Of course, as the breakdown of fat is triggered by the body after sensing a reduction of sugar in the blood (the hormone glucagon is released from the pancreas to trigger this reaction) the specific muscles being exercised cannot affect the immediate fat cells. So, spot reduction just does not happen. We talk moire about this on our page What Is Fat?
New Study Show Possible Spot Reduction?
However, saying that, sports scientists did find some evidence of spot reduction / spot lipolysis a few years ago. After studying the effect of performing isolated knee extensions some subjects appeared to show increase fat loss in the areas immediately next to the muscles in the knee (Stallknecht et al, 2006).
However, this was only on a small scale, and knees tend not to be fatty so the body may purposefully reduce fat in this area sooner under normal circumstances.
Their conclusions were:
“In conclusion, an acute bout of exercise can induce spot lipolysis and increased blood flow in adipose tissue adjacent to contracting skeletal muscle.”
“More calories are expended during aerobic, whole body exercise than by exercise with local muscle groups, and, accordingly, a person seeking to lose fat must be advised to perform whole body exercise.”
Also, the study examined the effects on “healthy, moderately active, overnight-fasted males” – being fasted would mean that their blood glucose levels would already be lower and therefore fat reduction more likely following exercise. What the study did not examine, or report, was fat reduction in other parts of the body that were not exercised.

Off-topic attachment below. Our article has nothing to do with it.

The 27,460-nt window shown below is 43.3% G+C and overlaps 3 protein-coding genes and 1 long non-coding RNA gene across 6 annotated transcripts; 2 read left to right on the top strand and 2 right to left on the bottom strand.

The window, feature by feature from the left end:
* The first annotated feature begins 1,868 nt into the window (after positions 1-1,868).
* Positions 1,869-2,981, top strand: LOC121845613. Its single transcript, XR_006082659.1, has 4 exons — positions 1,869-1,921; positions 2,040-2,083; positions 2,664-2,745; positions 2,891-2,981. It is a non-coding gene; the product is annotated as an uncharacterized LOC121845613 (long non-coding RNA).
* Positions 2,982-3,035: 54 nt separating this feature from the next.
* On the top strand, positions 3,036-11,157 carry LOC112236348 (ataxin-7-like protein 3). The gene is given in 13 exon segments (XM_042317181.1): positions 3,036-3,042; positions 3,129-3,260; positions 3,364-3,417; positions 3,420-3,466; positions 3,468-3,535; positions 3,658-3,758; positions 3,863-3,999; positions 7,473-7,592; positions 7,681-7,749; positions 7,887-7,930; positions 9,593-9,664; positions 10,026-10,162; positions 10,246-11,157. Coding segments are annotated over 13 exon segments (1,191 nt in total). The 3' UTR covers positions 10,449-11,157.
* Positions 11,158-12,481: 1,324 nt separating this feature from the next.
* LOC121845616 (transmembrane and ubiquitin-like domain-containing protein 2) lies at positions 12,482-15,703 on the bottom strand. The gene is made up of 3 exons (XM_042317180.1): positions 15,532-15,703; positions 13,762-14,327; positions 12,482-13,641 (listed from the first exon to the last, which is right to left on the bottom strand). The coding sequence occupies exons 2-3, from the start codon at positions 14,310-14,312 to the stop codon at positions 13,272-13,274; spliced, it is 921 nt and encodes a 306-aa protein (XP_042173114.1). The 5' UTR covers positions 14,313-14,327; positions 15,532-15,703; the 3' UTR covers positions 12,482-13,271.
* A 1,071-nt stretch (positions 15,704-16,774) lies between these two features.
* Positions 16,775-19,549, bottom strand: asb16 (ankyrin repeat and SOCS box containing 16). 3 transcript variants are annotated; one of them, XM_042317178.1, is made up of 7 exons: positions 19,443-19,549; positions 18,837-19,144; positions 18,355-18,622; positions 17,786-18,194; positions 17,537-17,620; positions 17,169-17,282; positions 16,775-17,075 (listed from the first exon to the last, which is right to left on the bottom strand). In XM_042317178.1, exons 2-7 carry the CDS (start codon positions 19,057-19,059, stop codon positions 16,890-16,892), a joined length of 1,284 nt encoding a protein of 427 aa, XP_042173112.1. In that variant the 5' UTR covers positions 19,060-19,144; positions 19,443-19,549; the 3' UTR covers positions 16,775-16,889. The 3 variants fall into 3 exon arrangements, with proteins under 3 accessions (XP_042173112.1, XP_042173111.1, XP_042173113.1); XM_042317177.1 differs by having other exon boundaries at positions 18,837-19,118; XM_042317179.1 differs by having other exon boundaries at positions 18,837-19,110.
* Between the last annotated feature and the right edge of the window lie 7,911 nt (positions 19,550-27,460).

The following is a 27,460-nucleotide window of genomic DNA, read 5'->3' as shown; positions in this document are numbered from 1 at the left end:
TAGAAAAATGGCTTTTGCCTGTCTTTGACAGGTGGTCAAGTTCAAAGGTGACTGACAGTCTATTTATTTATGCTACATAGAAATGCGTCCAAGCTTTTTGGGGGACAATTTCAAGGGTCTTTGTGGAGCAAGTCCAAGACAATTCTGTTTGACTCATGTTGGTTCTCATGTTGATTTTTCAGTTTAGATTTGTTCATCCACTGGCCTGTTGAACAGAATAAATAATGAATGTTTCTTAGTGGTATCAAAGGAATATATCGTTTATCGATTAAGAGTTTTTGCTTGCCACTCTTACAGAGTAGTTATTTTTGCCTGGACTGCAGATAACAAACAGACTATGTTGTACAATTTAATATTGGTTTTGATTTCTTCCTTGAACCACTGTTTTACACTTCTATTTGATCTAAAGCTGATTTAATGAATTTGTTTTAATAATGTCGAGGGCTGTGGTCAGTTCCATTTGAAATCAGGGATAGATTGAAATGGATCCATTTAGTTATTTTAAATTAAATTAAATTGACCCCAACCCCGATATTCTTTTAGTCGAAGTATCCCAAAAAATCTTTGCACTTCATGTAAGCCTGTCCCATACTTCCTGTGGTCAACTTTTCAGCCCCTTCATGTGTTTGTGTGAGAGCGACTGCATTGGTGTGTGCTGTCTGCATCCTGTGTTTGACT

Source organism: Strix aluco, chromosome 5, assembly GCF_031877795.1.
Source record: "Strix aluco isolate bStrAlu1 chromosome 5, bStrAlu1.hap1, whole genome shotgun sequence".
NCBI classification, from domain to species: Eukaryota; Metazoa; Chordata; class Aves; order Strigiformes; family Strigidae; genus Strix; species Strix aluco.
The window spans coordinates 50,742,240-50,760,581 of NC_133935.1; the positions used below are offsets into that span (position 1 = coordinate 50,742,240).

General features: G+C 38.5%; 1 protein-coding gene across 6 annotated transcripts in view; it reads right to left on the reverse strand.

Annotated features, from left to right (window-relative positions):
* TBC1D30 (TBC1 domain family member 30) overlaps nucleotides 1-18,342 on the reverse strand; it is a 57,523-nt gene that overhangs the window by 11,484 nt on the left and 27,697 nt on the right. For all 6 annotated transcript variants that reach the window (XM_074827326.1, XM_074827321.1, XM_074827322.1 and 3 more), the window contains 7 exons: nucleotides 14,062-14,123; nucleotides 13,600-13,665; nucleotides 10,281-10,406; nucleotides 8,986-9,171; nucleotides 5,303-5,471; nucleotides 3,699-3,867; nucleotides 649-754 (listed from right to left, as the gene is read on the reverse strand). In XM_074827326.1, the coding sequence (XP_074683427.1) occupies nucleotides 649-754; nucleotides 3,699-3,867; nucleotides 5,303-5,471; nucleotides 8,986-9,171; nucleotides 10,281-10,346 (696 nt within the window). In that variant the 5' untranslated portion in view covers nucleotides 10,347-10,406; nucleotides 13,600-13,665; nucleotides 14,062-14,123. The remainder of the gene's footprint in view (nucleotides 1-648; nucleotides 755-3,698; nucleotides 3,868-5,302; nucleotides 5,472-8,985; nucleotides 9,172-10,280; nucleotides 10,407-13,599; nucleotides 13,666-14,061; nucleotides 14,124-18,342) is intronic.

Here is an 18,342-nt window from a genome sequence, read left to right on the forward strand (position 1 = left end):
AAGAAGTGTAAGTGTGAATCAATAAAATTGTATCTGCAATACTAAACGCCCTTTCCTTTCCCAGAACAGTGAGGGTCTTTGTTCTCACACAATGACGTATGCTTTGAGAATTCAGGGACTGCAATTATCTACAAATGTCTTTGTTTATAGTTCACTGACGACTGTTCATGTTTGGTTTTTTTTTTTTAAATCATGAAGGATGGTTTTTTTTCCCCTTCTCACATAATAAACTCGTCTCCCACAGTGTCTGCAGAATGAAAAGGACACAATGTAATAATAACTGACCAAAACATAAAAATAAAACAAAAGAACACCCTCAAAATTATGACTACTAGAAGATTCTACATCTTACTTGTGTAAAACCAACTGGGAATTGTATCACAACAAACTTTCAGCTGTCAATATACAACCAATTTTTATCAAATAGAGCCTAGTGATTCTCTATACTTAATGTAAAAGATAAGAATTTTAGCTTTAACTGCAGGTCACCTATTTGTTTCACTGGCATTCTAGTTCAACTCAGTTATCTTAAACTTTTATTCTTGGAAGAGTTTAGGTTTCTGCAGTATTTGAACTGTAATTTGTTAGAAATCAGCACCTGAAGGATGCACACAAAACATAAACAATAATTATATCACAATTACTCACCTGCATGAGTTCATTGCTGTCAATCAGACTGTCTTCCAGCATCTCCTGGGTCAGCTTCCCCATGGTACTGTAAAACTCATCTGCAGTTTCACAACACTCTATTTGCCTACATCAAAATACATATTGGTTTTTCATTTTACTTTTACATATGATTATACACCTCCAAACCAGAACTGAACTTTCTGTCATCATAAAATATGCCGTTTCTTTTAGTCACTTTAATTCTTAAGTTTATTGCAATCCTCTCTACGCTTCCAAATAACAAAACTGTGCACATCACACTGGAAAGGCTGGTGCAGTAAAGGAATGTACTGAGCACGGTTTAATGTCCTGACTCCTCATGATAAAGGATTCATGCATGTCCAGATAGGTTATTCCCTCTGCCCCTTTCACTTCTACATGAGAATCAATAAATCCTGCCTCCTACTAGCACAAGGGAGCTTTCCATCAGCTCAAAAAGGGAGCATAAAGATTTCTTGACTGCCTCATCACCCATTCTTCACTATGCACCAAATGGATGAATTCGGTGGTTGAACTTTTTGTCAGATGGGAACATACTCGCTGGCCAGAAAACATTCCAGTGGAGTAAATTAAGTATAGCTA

Some sports and fitness writers declared that this research showed that spot reduction works, but really it was far from being conclusive. One suggested conclusion was that high-rep, high-weight exercises are best for spot reduction – but high rep and high weight just do not go together!
So, hopefully this will clear up the myth of spot reduction for once and for all. When we exercise, if there is insufficient sugar in the blood and no newly digested sugar forthcoming, the body will send out hormones which will start to breakdown tissues from all over the body. Genetics determines where that is – some people will lose fat from the stomach, face, hips, arms etc. quicker than others. For some, the stomach may be the last place that fat is broken down.
Now, the question of whether or not we can train our bodies to breakdown fat from other areas first is another matter. Some people believe that metabolic conditioning may help. However, again, there is no scientific evidence, just some isolated reports. Stick to the science and weight loss is easier.
“Are blood flow and lipolysis in subcutaneous adipose tissue influenced by contractions in adjacent muscles in humans?” by Bente Stallknecht, Flemming Dela, and Jørn Wulff Helge. American Journal of Physiology, September 19, 2006. Full text available in pdf format: http://ajpendo.physiology.org/content/292/2/E394.full